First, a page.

B. The effects of collapsed and erect posture on perceived physical strength. Participants experience much more difficulty in resisting downward pressure at the wrist of an outstretched arm when slouched rather than upright. Guide the client through the exercise described in the article, Increase strength and mood with posture (Peper, Booiman, Lin, & Harvey, 2016) and the blog, Increase strength and mood with posture.

C. The effect of slouching versus skipping on perceived energy levels. Participants experience a significant increase in subjective energy after skipping than walking slouched. Guide the client through the exercises as described in the article, Increase or decrease depressionHow body postures influence your energy level (Peper & Lin, 2012).

D. The effect of neck compression to evoke head pressure and headache sensations. In our unpublished study with students and workshop participants, almost all participants who are asked to bring their head forward, then tilt the chin up and at the same time compress the neck (scrunching the neck), report that within thirty seconds they feel a pressure building up in the back of the head or the beginning of a headache. To their surprise, it may take up to 5 to 20 minutes for the discomfort to disappear. Practicing similar awareness activities can be a useful demonstration for clients with dizziness or headaches to experience how posture can increase their symptoms.

  1. Watching a Youtube video to enhance motivation.

Have clients watch Professor Amy Cuddy’s 2012 TED (Technology, Entertainment, and Design) Talk, Your body language shape who you are, which describes the hormonal changes that occur when adapting a upright power versus collapsed defeated posture.

  1. Electromyographic (EMG) feedback to demonstrate how posture affects muscle activity.

Record EMG from muscles such as around the cervical spine, trapezius, frontalis, and masseters or beneath the chin (submental lead) to demonstrate that having the head is forward and/or the neck compressed will increase EMG activity, as shown in Figure 3.

Figure 3 Head position

Figure 3. Electromyographic recording of the muscle under the chin while alternating between bringing the head forward or holding it back, feeling erect and tall.

The client can then learn awareness of the head and neck position. For example, one client with severe concussion experienced significant increase in head pressure and dizziness when she slouched or looked at a computer screen as well as feeling she would never get better. She then practiced the exercise of alternating her awareness by bringing her head forward and then back, and then bringing her neck back while her chin was down, thereby elongating the neck while she continued to breathe. With her head forward, she would feel her molars touching and with her neck back she felt an increase in space between the molars. When she elongated her neck in an erect position, she felt the pressure draining out of her head and her dizziness and tinnitus significantly decrease.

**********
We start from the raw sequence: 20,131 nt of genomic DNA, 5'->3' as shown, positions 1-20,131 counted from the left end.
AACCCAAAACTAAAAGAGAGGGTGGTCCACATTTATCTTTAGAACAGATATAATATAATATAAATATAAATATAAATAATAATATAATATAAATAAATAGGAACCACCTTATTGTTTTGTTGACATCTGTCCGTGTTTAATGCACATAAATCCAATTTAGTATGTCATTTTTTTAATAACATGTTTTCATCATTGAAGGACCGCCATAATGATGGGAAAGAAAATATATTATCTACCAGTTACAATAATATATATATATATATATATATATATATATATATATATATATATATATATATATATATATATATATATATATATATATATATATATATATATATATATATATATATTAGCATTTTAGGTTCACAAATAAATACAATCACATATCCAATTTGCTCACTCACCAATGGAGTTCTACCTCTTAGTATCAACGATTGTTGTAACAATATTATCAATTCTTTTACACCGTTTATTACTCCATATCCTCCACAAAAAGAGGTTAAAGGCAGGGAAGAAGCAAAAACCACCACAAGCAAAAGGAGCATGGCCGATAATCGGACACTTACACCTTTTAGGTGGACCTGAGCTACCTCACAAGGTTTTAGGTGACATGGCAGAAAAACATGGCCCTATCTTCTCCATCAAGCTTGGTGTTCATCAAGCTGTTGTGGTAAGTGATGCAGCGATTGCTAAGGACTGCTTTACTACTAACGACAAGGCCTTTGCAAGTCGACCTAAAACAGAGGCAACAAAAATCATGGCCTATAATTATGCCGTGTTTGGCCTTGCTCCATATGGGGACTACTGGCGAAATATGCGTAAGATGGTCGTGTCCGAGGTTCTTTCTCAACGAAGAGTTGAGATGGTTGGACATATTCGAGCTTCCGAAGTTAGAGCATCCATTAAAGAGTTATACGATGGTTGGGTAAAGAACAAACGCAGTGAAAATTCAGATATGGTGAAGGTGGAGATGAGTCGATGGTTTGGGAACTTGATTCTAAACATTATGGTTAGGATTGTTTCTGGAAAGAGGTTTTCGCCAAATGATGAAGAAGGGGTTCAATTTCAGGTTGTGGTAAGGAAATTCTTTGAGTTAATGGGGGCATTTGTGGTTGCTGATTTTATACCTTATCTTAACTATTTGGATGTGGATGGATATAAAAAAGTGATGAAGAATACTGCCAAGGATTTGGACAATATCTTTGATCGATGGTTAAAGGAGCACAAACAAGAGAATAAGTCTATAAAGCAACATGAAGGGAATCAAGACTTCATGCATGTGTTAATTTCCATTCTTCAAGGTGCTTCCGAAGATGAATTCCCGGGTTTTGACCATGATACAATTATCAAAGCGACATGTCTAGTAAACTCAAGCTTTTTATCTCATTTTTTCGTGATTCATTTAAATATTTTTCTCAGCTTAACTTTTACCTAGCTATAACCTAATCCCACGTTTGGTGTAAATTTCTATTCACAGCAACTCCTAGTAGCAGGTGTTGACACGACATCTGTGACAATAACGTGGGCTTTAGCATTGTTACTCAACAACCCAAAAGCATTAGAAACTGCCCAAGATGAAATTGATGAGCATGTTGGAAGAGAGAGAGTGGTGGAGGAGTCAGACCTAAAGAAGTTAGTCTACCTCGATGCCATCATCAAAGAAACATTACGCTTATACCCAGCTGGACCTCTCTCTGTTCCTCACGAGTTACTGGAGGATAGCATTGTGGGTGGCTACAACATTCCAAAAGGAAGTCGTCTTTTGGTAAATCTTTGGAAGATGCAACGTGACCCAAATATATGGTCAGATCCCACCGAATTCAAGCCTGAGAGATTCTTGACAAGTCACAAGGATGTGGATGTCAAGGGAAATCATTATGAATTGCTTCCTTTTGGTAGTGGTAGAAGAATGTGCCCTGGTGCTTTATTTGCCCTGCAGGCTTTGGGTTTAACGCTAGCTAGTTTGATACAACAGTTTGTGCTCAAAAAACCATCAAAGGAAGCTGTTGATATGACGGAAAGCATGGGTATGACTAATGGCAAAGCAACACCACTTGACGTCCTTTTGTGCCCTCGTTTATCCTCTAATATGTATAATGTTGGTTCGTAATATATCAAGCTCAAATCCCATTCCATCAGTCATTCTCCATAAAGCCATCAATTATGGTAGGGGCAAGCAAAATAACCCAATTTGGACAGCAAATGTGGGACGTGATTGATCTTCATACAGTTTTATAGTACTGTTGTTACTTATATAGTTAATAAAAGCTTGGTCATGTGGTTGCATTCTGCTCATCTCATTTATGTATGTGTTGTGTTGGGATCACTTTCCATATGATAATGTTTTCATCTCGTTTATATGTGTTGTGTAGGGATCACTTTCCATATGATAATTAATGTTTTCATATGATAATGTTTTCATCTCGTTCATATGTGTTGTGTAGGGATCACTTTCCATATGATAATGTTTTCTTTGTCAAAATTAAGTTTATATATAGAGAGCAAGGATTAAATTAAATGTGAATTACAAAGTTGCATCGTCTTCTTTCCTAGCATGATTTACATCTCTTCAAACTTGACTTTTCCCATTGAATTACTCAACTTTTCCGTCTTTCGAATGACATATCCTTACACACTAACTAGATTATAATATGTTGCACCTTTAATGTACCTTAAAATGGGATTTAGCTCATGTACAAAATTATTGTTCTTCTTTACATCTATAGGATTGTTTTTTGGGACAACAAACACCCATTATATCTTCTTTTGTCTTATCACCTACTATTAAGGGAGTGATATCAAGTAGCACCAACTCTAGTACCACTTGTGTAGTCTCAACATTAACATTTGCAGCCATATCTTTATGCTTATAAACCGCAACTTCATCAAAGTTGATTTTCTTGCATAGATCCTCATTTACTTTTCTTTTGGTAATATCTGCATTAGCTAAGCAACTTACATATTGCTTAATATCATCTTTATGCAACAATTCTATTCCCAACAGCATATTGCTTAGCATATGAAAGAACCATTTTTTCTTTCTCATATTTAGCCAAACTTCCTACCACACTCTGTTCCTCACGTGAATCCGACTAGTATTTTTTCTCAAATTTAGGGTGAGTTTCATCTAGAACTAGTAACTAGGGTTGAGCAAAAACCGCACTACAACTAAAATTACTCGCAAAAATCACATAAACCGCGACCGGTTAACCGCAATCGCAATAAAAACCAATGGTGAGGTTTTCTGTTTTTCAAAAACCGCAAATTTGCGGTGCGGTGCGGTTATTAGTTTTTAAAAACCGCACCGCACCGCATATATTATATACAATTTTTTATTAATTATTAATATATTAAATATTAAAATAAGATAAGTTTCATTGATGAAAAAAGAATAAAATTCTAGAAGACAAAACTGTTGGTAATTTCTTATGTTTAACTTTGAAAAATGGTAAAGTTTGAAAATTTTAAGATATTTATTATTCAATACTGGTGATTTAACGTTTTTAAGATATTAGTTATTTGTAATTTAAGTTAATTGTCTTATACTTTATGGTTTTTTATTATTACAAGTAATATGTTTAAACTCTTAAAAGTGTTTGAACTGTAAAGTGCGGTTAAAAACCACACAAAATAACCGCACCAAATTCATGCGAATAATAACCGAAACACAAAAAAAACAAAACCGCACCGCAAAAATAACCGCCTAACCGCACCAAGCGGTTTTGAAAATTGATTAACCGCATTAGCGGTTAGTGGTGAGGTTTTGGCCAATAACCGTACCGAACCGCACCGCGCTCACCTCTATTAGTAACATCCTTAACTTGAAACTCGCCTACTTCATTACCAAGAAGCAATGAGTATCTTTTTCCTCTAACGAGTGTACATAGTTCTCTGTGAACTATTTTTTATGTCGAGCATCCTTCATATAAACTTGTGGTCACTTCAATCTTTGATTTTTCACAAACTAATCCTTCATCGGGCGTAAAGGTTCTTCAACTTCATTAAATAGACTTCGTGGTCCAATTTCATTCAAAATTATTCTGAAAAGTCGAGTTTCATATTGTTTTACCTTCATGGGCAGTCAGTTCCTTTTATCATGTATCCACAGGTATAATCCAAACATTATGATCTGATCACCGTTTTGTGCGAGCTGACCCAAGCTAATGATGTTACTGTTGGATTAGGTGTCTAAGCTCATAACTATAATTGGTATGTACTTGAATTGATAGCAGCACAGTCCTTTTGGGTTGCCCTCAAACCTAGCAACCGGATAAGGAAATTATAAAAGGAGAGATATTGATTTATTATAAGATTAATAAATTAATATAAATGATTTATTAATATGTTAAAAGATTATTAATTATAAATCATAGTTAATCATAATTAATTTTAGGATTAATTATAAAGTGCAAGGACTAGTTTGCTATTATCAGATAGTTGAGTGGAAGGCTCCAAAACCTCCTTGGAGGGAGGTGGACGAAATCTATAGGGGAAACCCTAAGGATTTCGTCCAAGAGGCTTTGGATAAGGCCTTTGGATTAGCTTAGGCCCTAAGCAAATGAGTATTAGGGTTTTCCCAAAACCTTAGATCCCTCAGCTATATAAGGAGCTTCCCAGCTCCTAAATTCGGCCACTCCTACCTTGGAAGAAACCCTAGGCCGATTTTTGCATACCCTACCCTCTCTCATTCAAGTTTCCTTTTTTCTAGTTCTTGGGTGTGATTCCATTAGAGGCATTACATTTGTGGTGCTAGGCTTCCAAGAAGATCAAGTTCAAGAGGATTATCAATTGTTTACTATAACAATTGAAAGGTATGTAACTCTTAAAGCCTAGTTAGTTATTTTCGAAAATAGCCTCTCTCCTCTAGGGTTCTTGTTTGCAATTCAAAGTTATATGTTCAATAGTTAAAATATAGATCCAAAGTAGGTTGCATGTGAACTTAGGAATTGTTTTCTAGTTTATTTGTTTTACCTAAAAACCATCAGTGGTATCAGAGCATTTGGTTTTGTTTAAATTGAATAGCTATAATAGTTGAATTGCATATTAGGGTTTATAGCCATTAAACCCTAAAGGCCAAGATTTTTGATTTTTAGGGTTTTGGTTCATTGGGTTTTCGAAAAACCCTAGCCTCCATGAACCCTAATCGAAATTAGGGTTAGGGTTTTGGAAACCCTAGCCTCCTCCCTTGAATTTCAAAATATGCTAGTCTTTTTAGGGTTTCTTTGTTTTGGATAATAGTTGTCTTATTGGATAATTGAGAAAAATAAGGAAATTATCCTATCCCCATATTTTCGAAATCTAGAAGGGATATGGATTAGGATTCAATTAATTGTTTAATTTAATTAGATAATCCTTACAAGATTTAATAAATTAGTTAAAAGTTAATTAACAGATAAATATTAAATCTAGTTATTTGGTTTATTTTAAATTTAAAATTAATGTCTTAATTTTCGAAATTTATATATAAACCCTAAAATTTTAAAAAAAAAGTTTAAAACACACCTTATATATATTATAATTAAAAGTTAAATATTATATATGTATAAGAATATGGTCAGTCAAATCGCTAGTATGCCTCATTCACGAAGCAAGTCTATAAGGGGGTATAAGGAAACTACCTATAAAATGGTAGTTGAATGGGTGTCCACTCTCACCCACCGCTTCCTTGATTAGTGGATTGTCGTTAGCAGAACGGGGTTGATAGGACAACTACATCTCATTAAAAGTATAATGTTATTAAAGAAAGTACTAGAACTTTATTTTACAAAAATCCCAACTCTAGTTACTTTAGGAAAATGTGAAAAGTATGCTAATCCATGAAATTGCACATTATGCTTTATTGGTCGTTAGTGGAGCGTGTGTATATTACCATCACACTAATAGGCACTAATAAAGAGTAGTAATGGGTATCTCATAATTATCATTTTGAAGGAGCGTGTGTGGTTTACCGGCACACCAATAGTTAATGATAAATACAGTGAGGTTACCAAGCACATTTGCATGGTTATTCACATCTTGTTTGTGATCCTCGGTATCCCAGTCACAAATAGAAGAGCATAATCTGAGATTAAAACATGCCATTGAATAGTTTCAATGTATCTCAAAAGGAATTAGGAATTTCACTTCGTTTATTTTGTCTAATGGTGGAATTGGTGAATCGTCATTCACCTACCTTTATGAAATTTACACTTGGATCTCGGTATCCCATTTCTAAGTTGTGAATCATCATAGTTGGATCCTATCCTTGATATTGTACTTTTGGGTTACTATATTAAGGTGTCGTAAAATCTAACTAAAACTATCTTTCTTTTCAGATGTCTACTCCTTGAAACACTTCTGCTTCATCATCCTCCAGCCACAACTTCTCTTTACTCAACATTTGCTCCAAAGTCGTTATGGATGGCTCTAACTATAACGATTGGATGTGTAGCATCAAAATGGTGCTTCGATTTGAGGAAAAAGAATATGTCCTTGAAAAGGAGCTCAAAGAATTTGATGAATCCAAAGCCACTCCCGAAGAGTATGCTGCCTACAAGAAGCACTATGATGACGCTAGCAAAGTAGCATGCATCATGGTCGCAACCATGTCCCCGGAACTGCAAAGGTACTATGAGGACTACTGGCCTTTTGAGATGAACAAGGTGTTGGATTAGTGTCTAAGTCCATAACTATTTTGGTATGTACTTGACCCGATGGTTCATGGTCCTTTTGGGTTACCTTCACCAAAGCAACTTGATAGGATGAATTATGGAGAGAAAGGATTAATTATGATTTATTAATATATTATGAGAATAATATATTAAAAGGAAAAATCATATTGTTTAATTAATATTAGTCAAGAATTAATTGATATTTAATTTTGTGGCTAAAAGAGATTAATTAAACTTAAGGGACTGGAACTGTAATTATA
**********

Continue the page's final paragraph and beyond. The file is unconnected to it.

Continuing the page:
1. Assessing ergonomics to optimize posture.

Change the seated posture of both the therapist and the client during treatment and training. Although people may be aware of their posture, it is much easier to change the external environment so that they automatically sit in a more erect power posture. Possible options include:

A. Seat insert or cushions. Sit in upright chairs that encourage an anterior pelvic tilt by having the seat pan slightly lower in the front than in the back or using a seat insert to facilitate a more erect posture (Schwanbeck, Peper, Booiman, Harvey, & Lin, 2015) as shown in Figure 4.

Figure 4 backjoy insert sitting with spine markers

Figure 4. An example of how posture can be impacted covertly when one sits on a seat insert that rotates the pelvis anteriorly (The seat insert shown in the diagram and used in research  is produced by BackJoy™).

B. Back cushion. Place a small pillow or rolled up towel at the kidney level so that the spine is slight arched, instead of sitting collapsed, as shown in Figure 5.

Figure 5 sitting with and without pillowFigure 5. An example of how a small pillow, placed between the back of the chair and the lower back, changes posture from collapsed to erect.

C. Check ergonomic and work site computer use to ensure that the client can sit upright while working at the computer. For some, that means checking their vision if they tend to crane forward and crunch their neck to read the text. For those who work on laptops, it means using either an external keyboard, a monitor, or a laptop stand so the screen is at eye level, as shown in Figure 6.

Figure 6 laptop ergonomicsFigure 6. Posture is collapsed when working on a laptop and can be improved by using an external keyboard and monitor. Reproduced by permission from: Bakker Elkhuizen. (n.d.). Office employees are like professional athletes! (2017).

  1. Wearable posture biofeedback training device

The wearable biofeedback device, UpRight™, consists of a small sensor placed on the spine and works as an app on the cell phone. After calibration the erect and slouched positions, the posture device gives vibratory feedback each time the participant slouches, as shown in Figure 7.Figure 7 UpRight collapse erect

Figure 7. Illustration of a posture feedback device, UpRight™. It provides vibratory feedback to the wearer to indicate that they are beginning to slouch.